Thursday, June 3, 2010
The Oakland string band Judgement Day owes a lot of its success and sound to the streets. Violinist Anton Patzner maintains that the band’s biggest breakthroughs and the development of their signature string metal style was developed on blacktop rather than in more traditional venues.
“We started this band playing on the street,” he says of the group, which includes his brother Lewis Patzner on cello and Jon Bush on drums. “We wrote our songs based on what would draw the biggest crowds around us and get us the most tips. The faster and harder we played and the more we headbanged, the better we’d do.”
Pounding the pavement has paid off for Judgement Day, as evidenced by two major developments that were brought about by the band’s busking. NPR discovered the trio on Sixth Street during this year’s South By Southwest Music Festival, which led to Judgement Day being featured on a recent episode of All Songs Considered alongside Merle Haggard and LCD Soundsystem. A performance outside of a Cursive concert in 2004 led to Anton being hired as the touring violinist for Bright Eyes.
While Anton was playing big rock gigs like Coachella with Bright Eyes, his brother went in a radically different musical direction after being accepted to study music at the Peabody Institute, a conservatory connected to John Hopkins University. “Lewis was studying the profession of classical music: how to play perfectly in tune, advanced music theory, all the rules,” Anton says. “I was learning how to let go of rules and the value of a stage dive.”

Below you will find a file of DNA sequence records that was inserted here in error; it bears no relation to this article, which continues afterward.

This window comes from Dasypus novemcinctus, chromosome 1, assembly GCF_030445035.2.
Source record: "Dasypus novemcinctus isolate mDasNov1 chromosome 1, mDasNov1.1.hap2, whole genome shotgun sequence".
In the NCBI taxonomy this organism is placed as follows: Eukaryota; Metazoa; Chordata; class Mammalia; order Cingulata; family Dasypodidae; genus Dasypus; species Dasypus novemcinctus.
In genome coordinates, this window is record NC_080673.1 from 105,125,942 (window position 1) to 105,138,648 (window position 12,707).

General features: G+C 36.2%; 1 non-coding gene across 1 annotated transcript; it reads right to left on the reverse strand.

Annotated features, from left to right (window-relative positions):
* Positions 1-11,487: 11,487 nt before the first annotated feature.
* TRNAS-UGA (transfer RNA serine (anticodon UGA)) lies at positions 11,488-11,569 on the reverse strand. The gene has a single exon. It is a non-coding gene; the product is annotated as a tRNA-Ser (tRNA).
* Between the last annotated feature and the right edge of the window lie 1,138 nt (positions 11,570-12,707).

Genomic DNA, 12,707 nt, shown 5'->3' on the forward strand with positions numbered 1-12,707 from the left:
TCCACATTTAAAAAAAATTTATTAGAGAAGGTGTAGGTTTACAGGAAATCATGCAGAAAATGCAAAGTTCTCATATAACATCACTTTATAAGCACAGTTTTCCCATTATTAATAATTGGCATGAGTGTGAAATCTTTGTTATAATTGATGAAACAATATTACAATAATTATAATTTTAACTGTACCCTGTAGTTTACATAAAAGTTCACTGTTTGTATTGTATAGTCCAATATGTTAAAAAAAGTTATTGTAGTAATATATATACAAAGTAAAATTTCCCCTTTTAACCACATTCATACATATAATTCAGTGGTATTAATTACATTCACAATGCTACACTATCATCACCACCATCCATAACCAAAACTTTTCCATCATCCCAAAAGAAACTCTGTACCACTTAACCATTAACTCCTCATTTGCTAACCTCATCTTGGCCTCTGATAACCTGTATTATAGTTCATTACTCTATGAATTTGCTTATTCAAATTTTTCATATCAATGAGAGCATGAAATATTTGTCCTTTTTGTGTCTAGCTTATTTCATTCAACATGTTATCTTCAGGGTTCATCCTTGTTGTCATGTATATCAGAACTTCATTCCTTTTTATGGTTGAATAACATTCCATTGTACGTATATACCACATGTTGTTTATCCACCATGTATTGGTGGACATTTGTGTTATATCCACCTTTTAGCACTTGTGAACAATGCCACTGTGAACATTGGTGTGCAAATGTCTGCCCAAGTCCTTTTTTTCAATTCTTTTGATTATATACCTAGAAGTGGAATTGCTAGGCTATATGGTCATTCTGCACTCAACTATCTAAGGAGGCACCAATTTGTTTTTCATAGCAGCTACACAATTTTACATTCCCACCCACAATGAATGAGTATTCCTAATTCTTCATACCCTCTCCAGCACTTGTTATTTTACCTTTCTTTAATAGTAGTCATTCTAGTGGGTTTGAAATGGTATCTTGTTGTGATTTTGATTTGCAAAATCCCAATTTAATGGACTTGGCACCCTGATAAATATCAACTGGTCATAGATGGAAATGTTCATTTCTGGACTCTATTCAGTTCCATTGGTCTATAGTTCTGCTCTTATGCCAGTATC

On the band’s new two-years-in-the-making album Peacocks/Pink Monsters, the prodigiously talented trio indulges in both Lewis’ love of technical prowess and Anton’s improvisational impulses. “Cobra Strike” is a complicated thrash song where a series of effects pedals cause Judgement Day’s cello and violin to sound like a synthesizer and a squealing Joe Satriani-esque guitar. The aptly named “Improvisation” slowly coalesces from something spare and ambient into an unexpected and beautiful jazz-like tumble of drums and strafing strings.
While Anton describes taking Peacocks/Pink Monsters on the road as a car alarm beeps in the background, it is evident that the violinist is already back on a street somewhere. Turns out he is getting ready to play an impromptu early afternoon gig with his girlfriend’s group Foxtails Brigade on the side of a crowded Berkeley avenue.